Wednesday, October 05, 2005

Chewy Double Chocolate, Chocolate Chip, Oatmeal Cookies--UPDATED!

(More than a mouthful)

I first wrote about these cookies back in November last year right after I started writing The Redneck Gourmet. This is my own original recipe that I've developed in an attempt to duplicate some cookies that I used to buy at Harry's Farmer's Market in Atlanta back in the late 1980's.

I have cooked several batches since I first published the recipe and I have slightly refined the ingredient list and the process, so I thought it would be worthwhile to write about them again after cooking my latest batch last night.

I'm not just saying this because I cook them, but believe me--these are some of the best darn cookies you will ever put in your mouth. YOU NEED TO TRY COOKING THEM.

Here is what I use to make my cookies:

2 sticks butter + 1/4 stick

2 eggs
1 cup white crystal sugar
1 cup dark brown sugar
1 tbsp cinnamon
2 tsp vanilla extract
1 cup Quaker oats

1-1/2 cups semi-sweet chocolate chips
1 cup walnut pieces

1/2 tsp salt
1 tsp baking powder
1 tsp baking soda
1-1/2 cups cake flour, sifted
1/2 cup whole wheat flour

3 squares unsweetened baker’s chocolate

According to my Betty Crocker Cookbook, there are a couple of details that ensure good cookies. I followed Mrs. Crocker’s instructions and my cookies came out perfect.

Betty Crocker Tip: First, let your butter soften at room temperature for 20 to 30 minutes before you use it. Second, if you don’t have flat cookie sheets (I don't,) turn your sheets upside down and cook your cookies on the back of the sheet.

Now, as to making great cookies, in a double boiler, combine ¼ stick of butter and three squares of unsweetened baking chocolate and heat over medium heat to melt, stirring occasionally.

In a large mixing bowl, combine the white crystal sugar, the brown sugar, the oats, and the cinnamon. Mix everything together with your hands to combine very well. Slice your softened butter into 1/8" thick pieces and slowly add it to the sugar/oats mixture as you beat it with an electric mixer on low speed.

Do not over beat, just break up and distribute the butter evenly. Now add the eggs and vanilla and beat some more.

Sprinkle in your chocolate chips and walnuts and beat lightly with the mixer. Be careful to not break up your chocolate chips.

Finally, once the chocolate and butter mixture has melted, add it to the sugar/oats mixture and beat lightly.

In a separate medium mixing bowl, sift and measure the cake flour, the whole wheat flour, the salt, baking powder, and baking soda. Mix everything together with a spoon.

Now it is time to think—you might not need all of your flour mixture--so pay close attention. Add half of your flour mix to the wet mix and beat it all together with the mixer. Take a spatula and scrape the sides of the bowl to get the dry stuff off of the edges. Keep adding the flour mixture a little at a time and beating it with the mixer until you have a very stiff dough.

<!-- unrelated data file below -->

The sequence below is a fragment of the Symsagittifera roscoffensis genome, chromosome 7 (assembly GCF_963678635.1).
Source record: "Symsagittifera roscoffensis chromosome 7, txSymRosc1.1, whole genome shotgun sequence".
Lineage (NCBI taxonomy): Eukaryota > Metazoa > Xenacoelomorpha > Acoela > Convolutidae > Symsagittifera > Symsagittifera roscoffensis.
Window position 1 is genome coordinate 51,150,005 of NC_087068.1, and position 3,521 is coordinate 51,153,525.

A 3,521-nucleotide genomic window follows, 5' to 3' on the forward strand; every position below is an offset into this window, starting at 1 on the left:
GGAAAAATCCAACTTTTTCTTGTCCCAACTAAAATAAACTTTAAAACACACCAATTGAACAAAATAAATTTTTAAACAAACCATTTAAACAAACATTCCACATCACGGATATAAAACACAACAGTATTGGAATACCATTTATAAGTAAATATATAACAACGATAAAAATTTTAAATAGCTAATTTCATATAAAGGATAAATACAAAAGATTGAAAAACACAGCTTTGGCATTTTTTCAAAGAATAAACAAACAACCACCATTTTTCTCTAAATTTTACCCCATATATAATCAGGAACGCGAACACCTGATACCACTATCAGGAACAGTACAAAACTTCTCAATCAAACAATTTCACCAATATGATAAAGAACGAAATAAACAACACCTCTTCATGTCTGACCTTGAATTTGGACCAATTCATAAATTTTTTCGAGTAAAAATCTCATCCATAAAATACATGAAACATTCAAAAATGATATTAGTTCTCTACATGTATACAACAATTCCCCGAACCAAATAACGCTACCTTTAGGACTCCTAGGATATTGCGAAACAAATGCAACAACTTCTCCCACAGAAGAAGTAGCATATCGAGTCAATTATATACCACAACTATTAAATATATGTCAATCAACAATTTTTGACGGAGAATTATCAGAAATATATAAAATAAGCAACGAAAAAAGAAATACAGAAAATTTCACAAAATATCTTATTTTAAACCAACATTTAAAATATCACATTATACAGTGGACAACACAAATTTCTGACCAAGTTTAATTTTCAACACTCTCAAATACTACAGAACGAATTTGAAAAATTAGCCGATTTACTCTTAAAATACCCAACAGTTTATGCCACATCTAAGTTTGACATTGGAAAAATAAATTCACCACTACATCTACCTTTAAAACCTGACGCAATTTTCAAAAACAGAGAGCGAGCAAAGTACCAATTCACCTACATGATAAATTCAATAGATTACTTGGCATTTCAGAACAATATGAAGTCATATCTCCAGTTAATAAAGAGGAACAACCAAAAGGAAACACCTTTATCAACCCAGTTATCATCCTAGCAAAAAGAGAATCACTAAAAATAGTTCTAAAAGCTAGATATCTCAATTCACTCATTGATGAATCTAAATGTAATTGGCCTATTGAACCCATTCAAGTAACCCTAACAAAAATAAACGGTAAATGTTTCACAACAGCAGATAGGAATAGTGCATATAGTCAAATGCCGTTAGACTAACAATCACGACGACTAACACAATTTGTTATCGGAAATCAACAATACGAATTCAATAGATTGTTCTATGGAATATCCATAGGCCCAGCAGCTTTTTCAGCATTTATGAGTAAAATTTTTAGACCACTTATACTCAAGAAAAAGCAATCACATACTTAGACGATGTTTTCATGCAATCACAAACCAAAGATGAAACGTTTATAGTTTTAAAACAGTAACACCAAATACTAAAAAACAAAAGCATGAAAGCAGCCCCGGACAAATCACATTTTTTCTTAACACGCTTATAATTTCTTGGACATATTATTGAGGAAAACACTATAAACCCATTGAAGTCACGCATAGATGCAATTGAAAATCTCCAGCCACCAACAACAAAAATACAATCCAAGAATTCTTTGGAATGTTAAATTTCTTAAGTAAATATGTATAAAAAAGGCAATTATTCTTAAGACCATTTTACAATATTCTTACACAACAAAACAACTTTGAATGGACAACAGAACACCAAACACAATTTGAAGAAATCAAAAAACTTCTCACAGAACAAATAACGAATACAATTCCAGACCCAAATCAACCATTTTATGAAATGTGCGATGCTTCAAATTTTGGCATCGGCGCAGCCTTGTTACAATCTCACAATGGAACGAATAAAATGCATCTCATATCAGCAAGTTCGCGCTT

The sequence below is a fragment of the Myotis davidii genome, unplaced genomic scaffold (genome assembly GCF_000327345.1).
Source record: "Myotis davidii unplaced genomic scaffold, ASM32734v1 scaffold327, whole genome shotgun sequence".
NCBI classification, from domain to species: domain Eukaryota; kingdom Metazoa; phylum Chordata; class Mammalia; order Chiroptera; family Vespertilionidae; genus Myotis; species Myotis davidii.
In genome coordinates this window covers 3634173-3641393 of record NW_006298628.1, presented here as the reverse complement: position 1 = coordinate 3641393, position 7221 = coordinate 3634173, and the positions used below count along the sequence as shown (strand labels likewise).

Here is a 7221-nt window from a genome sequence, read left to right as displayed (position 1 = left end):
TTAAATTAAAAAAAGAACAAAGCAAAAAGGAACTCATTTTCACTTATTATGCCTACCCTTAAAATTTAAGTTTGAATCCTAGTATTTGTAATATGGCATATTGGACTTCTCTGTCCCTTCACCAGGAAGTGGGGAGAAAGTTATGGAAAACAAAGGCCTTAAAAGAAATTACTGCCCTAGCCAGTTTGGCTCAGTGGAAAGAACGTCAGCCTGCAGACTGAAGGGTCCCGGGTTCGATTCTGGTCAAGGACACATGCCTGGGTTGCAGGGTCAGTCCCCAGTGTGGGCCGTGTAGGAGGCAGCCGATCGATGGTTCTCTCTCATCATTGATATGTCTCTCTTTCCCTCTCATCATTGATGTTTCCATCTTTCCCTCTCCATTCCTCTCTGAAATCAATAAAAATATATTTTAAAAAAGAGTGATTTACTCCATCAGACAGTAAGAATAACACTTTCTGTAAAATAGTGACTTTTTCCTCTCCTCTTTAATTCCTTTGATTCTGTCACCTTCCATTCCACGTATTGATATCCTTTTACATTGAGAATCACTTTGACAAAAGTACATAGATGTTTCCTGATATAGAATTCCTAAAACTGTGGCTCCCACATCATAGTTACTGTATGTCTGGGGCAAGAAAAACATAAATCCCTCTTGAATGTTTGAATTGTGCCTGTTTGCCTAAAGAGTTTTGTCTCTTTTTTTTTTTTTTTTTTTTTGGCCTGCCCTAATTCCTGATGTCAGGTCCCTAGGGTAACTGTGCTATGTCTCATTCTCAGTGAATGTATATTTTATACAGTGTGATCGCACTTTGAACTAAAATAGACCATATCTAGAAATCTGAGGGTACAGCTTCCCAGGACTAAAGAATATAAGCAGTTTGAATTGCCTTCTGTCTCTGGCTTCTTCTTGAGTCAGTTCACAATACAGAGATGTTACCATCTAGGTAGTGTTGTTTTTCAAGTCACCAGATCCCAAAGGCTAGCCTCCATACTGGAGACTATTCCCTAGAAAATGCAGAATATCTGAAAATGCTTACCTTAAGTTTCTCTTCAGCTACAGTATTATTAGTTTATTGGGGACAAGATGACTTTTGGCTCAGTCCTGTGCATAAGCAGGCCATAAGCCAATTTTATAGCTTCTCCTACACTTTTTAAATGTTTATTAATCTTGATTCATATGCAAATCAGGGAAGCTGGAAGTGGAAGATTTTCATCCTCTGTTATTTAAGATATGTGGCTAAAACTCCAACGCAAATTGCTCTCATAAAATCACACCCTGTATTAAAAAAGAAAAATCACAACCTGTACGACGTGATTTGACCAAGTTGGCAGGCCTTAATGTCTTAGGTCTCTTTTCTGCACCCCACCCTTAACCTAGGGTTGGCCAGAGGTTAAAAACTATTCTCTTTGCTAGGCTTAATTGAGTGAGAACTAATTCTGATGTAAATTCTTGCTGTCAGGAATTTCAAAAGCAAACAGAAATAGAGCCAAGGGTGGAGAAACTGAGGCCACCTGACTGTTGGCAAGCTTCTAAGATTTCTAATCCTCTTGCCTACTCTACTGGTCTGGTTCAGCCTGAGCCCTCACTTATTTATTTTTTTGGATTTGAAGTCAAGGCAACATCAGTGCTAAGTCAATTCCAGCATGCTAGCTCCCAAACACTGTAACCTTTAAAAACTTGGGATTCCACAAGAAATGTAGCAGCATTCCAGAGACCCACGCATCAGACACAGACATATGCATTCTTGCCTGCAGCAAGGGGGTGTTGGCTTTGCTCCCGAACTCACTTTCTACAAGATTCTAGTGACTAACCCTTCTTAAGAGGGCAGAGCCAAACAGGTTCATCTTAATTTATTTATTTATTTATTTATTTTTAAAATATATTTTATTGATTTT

As I said, you might not need all of the flour, depending on room temperature and your accuracy of measuring the ingredients.

I said VERY stiff's important.

When you are satisfied with your dough, cover the mixture with Saran Wrap and sit it in the refrigerator for ten or fifteen minutes to chill. Preheat your oven to 375 degrees F. Open a beer or mix yourself a drink while you wait.

Redneck Tip: My Betty Crocker Cookbook had another idea I liked. Instead of cooking a whole batch of bad cookies, spoon out a little ball of your dough on to a cookie sheet and test-cook one cookie to see what you’ve got. If your cookie spreads out too much and is flat, add a little flour to your mix. If it is too dry and cooks like a golf ball, add a little more butter, a dash of milk, or another egg and try again. Mine worked great the first try. Also, allow your cookie sheets to cool off between batches so that your cookies don’t spread too much while cooking—remember, that’s why we chilled the dough in the first place…

Spoon out even globs of your cookie dough onto your cookie sheets. I wanted real thick, 4” cookies, so I used big portions. I left the dough in even globs--almost "balls" of dough standing up 1-1/2" to 2" high. Trust me here. The dough will spread out as it cooks, but the cookies will still be almost 1/2" thick when you're done.

For large cookies, cook them for fifteen to seventeen minutes, until you see the sides of the bottoms starting to get real dark.

Allow the cookies to cool on the cookie sheet for a few minutes, then slide them off onto a cooling rack. Repeat the cooking process until you run out of dough, or make some more dough and keep going.

I made about a dozen and one-half 4" diameter, super fat cookies, and between the real estate agents and other victims I ran into today, I only have four left.

I had ZERO complaints.


Enjoy Y’all,

The Redneck Gourmet

1 comment:

Jacob said...

Cookies are my favorite food. Cookies accompany me in almost my relax activity such as reading a book and watching TV. Because of it, I am interested in asking my wife to make it at home. Thankfully, I find the recipe. Thanks.